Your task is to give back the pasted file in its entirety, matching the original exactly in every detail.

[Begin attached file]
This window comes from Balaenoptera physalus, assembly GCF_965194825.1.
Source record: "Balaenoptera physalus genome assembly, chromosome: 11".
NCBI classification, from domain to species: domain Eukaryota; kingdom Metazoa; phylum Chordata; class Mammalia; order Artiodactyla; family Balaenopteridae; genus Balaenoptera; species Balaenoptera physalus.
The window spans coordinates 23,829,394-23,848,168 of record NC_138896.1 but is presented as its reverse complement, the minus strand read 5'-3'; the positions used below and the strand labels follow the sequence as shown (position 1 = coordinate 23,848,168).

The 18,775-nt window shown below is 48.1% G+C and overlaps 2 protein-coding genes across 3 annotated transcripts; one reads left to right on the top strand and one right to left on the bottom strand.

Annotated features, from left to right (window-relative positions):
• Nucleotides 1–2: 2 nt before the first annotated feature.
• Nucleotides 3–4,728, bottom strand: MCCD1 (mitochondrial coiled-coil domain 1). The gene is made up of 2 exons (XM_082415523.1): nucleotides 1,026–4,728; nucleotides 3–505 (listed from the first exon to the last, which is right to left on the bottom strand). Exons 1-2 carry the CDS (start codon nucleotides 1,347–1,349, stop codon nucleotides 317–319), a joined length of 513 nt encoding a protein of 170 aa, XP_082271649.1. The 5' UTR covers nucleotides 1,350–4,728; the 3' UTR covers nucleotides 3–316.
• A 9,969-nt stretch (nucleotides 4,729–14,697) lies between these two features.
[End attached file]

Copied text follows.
This window comes from Balaenoptera physalus, assembly GCF_965194825.1.
Source record: "Balaenoptera physalus genome assembly, chromosome: 11".
NCBI classification, from domain to species: domain Eukaryota; kingdom Metazoa; phylum Chordata; class Mammalia; order Artiodactyla; family Balaenopteridae; genus Balaenoptera; species Balaenoptera physalus.
The window spans coordinates 23,829,394-23,848,168 of record NC_138896.1 but is presented as its reverse complement, the minus strand read 5'-3'; the positions used below and the strand labels follow the sequence as shown (position 1 = coordinate 23,848,168).

The 18,775-nt window shown below is 48.1% G+C and overlaps 2 protein-coding genes across 3 annotated transcripts; one reads left to right on the top strand and one right to left on the bottom strand.

Annotated features, from left to right (window-relative positions):
• Nucleotides 1–2: 2 nt before the first annotated feature.
• Nucleotides 3–4,728, bottom strand: MCCD1 (mitochondrial coiled-coil domain 1). The gene is made up of 2 exons (XM_082415523.1): nucleotides 1,026–4,728; nucleotides 3–505 (listed from the first exon to the last, which is right to left on the bottom strand). Exons 1-2 carry the CDS (start codon nucleotides 1,347–1,349, stop codon nucleotides 317–319), a joined length of 513 nt encoding a protein of 170 aa, XP_082271649.1. The 5' UTR covers nucleotides 1,350–4,728; the 3' UTR covers nucleotides 3–316.
• A 9,969-nt stretch (nucleotides 4,729–14,697) lies between these two features.